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The academic literature is currently placing significant attention on the study of the socio-economic consequences of the observable fast automation of all sectors of…
The academic literature is currently placing significant attention on the study of the socio-economic consequences of the observable fast automation of all sectors of economic activity. The purpose of this paper is to systematize meaningful ideas on the economic impact of the rise of the robots.
With the goal of evaluating the channels through which the current wave of fast technological change affects the organization and performance of the economy and the behavior of agents, the paper is structured into two parts. The first part assesses the state of knowledge regarding the potential revolutionary role of robot use in production. The second part designs a model aimed at exposing the interplay between the most prominent features associated with the new economic reality.
The current wave of innovation has implications that escape conventional economic thinking. The evaluation and prediction of what the new phenomena brings is fundamental to design policies that prevent income inequality to widen and growth to slow down.
The full macroeconomic impact of the fast, pervasive and irreversible automation of production is far from being completely assimilated. At this level, no benchmark model should be interpreted as a definitive framework of analysis, and economic thought should evolve alongside with empirically observed evidence.
We are facing an automation convulsion that replaces humans by machines at an unprecedented fast rate. This paper systematizes ideas about this process and offers a novel conceptual model to better understand what really is at stake.
The purpose of this paper is to challenge the idea of the immobile immigrant worker, trapped in the bottom segments of the labour market, by exploring how immigrants and…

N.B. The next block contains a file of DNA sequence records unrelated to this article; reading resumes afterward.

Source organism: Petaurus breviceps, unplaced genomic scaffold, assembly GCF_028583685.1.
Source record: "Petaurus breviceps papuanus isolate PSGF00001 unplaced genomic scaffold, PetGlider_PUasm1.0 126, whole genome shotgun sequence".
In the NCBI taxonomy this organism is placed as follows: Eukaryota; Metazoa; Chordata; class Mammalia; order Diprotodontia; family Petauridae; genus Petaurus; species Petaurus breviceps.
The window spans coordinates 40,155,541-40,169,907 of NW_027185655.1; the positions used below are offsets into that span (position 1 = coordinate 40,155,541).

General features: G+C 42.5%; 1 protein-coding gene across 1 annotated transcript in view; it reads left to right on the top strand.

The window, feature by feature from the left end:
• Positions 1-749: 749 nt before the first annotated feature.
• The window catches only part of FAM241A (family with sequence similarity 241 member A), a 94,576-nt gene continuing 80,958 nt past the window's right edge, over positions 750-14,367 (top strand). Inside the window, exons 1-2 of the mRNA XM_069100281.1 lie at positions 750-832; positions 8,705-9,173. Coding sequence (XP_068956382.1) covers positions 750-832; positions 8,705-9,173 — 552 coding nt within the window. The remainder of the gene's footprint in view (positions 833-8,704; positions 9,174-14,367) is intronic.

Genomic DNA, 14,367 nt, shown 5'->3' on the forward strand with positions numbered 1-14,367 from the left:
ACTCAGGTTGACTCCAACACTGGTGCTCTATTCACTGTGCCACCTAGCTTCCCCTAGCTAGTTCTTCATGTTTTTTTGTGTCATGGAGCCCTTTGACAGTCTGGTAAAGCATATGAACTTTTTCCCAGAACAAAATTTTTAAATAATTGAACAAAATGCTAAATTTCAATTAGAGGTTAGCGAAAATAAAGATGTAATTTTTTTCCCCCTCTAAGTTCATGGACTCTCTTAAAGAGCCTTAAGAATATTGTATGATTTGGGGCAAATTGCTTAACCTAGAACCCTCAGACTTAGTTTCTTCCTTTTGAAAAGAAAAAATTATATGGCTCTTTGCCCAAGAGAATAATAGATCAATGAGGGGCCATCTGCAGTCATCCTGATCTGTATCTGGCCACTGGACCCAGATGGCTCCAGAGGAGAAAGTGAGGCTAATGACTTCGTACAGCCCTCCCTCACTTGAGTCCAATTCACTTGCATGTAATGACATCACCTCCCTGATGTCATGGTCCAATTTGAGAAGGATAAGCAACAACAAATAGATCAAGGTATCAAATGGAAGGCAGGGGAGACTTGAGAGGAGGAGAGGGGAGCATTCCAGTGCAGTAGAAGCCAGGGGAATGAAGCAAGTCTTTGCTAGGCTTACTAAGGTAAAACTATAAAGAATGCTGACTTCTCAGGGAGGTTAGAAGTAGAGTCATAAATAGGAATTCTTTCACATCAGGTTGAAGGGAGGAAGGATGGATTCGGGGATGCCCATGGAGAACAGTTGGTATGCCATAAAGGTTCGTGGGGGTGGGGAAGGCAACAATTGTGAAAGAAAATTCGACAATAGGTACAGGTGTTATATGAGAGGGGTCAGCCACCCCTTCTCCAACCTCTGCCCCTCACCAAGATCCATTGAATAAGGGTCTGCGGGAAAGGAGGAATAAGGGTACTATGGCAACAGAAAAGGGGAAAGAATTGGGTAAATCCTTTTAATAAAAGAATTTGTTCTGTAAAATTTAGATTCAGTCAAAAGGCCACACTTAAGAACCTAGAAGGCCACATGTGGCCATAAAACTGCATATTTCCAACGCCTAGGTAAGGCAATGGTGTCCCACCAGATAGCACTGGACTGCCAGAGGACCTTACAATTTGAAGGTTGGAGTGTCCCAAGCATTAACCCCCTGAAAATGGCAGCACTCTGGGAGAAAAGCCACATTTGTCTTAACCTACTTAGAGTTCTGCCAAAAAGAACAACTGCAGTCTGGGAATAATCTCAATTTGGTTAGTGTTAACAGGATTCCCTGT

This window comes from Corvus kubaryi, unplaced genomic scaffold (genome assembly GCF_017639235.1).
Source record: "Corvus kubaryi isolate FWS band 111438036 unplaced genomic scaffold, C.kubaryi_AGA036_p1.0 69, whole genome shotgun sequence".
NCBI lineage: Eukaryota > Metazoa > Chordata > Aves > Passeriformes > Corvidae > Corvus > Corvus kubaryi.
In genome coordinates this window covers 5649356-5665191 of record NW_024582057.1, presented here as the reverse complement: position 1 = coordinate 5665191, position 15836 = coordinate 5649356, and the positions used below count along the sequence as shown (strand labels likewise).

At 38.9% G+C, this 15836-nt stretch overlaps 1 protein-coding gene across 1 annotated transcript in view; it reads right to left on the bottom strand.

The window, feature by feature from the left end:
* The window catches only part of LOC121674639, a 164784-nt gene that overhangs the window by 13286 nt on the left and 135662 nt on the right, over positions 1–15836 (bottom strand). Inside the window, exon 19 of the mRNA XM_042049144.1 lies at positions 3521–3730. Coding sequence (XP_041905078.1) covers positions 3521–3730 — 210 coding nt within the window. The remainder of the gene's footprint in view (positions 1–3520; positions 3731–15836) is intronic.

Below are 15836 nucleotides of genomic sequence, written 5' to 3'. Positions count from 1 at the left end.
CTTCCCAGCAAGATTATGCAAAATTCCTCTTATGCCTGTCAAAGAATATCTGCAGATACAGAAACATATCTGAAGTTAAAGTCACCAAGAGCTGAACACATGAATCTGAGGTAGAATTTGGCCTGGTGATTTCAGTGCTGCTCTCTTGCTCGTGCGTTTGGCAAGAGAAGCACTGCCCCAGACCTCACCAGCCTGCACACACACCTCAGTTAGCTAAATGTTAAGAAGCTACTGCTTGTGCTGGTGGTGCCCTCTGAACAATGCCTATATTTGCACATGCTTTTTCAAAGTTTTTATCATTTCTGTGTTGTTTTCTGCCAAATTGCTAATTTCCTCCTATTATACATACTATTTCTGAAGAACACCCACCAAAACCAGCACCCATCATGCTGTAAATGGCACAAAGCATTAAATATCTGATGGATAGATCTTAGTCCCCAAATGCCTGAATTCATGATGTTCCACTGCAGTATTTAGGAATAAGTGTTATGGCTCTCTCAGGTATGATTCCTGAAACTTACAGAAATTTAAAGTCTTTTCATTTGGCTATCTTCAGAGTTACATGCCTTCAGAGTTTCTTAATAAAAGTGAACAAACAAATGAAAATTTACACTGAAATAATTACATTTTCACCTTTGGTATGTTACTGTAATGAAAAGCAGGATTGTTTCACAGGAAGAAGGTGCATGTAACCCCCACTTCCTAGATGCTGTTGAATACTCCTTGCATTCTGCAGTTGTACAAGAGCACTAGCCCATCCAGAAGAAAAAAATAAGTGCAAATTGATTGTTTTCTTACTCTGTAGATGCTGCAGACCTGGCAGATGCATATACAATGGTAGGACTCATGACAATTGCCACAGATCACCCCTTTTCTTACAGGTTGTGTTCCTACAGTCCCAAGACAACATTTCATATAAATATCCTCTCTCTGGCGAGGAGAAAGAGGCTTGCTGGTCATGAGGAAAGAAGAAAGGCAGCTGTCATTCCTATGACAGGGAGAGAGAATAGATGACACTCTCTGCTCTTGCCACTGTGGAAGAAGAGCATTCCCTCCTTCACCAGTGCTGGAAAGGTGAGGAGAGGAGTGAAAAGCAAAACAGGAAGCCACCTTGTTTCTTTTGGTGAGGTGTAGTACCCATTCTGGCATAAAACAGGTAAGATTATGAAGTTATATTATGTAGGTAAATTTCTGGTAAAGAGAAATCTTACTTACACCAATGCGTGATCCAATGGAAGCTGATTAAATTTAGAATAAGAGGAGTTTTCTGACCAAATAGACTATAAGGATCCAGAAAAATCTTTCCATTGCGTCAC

The purpose of this paper is to challenge the idea of the immobile immigrant worker, trapped in the bottom segments of the labour market, by exploring how immigrants and their descendants (sometimes designated second generation immigrants) develop re‐emigration strategies in their first country of settlement in Europe when faced with structural or conjunctural barriers to the advancement of their socio‐economic situation.
Empirical evidence was collected through structured interviews aimed at capturing labour market and residential trajectories of workers of African origin and their descendants in Portugal, with a particular emphasis on the period between 1998 and 2006.
Findings suggest that in some cases, immigrants draw on social networks available to them to engage in processes of continued intra‐European mobility. International re‐emigration emerges as a work‐space mobility strategy for migrant workers and their descendants when there was no significant social mobility in the first destination. Similarly, international geographical mobility may constitute a self‐perpetuating strategy across generations to escape structural immobility faced by certain immigrant groups in destination contexts.
Experiences reported are situated, so cannot be taken to represent those of all workers of African origin in Portugal.
Findings presented in the paper highlight potential consequences of perpetuating geographical mobility throughout time, namely in terms of labour market conditions and family dynamics. They also highlight the need to look at socio‐economic mobility trajectories within Europe as integrated space and not just within national borders.
The paper proposes an encompassing view of migrants’ (im)mobilities over time, to include the conditions of their labour market incorporation and its links to further spatial, international, mobility.
To identify the trajectories of occupational mobility among non-EU immigrant workers in Europe and to test empirical data against neoclassical human capital theory that…